Common causes of pinched nerves
A pinched nerve is also commonly referred to as a compressed nerve or a trapped nerve. It can also be known as nerve entrapment, nerve impingement, or radiculopathy, depending on the location and cause of the compression, e.g a cervical radiculopathy if it’s in the neck.
Nerves can become pinched or compressed in various ways. Some common causes of nerve compression include:
Herniated or bulging discs: The discs in the spine act as shock absorbers and provide cushioning between the vertebrae. When one of these discs herniates or bulges out of its normal position, it can put pressure on nearby nerves.
Bone spurs: Osteoarthritis and other degenerative conditions can cause the growth of bony protrusions, called bone spurs, which can compress nerves.
Spinal stenosis: Spinal stenosis is a narrowing of the spinal canal that can put pressure on the spinal cord or nerves that exit the spinal cord.
Carpal tunnel syndrome: This condition occurs when the median nerve in the wrist becomes compressed, leading to symptoms such as pain, numbness, and tingling in the hand and fingers.
Repetitive strain injuries: Repeating the same motions over and over can lead to inflammation and compression of nerves, as can maintaining the same posture for extended periods of time.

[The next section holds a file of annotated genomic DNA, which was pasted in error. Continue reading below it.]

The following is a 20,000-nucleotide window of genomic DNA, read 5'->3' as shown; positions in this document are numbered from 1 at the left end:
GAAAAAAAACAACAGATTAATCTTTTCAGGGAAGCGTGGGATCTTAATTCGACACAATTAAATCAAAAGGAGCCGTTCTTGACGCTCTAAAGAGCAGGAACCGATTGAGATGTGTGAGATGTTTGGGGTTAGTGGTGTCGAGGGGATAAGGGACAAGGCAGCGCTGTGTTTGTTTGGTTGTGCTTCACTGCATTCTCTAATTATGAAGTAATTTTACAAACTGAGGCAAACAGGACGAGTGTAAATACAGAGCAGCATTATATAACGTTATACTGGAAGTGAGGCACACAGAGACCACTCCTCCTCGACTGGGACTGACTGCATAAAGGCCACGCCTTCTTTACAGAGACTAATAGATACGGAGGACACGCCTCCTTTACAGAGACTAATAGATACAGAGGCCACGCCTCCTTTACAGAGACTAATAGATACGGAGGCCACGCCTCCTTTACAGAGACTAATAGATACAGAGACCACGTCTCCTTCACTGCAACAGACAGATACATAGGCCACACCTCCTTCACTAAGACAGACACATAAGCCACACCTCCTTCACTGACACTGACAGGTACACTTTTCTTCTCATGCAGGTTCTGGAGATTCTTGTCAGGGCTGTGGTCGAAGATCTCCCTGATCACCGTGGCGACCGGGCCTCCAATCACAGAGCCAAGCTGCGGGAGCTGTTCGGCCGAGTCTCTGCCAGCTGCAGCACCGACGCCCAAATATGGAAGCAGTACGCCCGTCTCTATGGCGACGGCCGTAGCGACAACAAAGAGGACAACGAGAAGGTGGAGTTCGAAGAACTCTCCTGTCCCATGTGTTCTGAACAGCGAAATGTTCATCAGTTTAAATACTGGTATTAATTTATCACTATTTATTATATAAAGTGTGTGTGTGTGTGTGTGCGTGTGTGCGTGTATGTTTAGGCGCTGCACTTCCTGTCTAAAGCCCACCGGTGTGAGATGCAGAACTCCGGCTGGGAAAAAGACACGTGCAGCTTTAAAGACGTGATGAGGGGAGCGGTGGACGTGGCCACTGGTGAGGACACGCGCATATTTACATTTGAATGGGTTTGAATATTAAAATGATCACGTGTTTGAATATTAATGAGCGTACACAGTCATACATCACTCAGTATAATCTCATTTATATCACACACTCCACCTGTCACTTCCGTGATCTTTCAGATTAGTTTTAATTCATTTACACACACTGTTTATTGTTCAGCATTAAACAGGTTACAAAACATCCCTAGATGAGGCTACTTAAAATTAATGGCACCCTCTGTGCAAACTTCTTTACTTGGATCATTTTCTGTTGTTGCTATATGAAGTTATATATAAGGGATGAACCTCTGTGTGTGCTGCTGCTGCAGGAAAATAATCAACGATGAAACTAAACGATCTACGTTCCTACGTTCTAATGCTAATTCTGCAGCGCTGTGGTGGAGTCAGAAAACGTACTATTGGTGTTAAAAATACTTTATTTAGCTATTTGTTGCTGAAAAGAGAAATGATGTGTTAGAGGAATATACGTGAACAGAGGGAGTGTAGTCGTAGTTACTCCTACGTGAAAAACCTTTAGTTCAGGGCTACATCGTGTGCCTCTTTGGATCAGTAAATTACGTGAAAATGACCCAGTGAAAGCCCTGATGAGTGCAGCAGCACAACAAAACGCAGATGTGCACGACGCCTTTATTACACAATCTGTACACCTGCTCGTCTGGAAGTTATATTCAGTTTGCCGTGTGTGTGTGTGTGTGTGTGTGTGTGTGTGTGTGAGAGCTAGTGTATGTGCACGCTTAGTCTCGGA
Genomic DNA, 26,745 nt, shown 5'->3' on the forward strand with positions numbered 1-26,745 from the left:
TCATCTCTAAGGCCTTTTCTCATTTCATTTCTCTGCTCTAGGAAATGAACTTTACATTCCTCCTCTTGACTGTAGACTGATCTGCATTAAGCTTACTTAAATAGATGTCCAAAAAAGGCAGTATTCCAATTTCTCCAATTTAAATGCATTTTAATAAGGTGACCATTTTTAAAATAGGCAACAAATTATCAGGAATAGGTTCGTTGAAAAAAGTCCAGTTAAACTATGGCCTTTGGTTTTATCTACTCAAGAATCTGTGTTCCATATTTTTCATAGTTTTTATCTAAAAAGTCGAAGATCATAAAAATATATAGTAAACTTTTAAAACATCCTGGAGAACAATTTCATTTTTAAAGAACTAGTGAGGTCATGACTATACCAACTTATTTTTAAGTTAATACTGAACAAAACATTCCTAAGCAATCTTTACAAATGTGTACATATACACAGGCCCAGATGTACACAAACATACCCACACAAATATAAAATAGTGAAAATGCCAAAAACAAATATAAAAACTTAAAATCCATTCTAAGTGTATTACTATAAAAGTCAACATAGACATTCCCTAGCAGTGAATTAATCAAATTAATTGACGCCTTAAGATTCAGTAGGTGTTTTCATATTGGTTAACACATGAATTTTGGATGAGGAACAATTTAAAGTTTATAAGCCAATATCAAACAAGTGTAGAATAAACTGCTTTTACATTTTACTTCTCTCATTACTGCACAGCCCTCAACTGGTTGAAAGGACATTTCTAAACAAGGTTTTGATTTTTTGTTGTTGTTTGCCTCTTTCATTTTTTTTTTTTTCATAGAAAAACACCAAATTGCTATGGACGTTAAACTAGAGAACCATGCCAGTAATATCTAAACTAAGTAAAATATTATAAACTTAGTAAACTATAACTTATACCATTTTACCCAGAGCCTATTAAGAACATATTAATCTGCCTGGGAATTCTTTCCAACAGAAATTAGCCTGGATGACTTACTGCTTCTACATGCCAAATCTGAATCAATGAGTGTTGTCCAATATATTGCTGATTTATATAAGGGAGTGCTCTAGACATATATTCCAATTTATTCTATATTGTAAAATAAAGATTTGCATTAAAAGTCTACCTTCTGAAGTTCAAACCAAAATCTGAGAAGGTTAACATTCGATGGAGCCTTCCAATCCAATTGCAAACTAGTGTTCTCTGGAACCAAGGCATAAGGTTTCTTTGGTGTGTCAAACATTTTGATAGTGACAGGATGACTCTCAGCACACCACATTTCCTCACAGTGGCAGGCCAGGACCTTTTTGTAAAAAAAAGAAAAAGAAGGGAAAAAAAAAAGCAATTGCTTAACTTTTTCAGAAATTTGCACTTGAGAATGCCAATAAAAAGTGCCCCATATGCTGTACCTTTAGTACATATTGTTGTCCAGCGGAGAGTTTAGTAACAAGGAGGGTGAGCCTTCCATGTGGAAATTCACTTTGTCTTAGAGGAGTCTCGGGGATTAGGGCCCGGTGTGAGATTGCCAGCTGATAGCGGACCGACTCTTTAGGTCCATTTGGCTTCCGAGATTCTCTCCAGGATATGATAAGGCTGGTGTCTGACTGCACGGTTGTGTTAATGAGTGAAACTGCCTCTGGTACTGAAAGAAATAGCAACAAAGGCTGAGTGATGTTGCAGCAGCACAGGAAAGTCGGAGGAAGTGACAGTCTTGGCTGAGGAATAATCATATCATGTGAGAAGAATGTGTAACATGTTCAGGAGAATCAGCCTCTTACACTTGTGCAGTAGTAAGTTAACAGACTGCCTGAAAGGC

Tumors or cysts: Tumors or cysts that develop near nerves can compress them and cause symptoms.
Trauma or injury: Nerves can become pinched or compressed as a result of physical trauma or injury, such as a car accident or sports injury.
It is important to note that nerve compression can occur anywhere in the body where nerves exist. Therefore, the location, severity, and underlying cause of nerve compression can vary greatly. Treatment options may depend on the specific cause and location of the compression, as well as the individual's symptoms and medical history.
Osteopathy may be effective for pinched nerves, depending on the underlying cause and location of the nerve compression. Osteopathic treatment techniques such as soft tissue massage, mobilization, and manipulation may help to alleviate nerve compression and improve range of motion and function.
The Journal of the American Osteopathic Association in 2018 found that osteopathic manipulative treatment (OMT) was associated with improvements in pain and function in patients with neck pain, including those with cervical radiculopathy.
Come and see me with your pinched nerve problems at Osteostudio in Ashurst Wood, East Grinstead.
Author: Cliff Russell - Registered Osteopath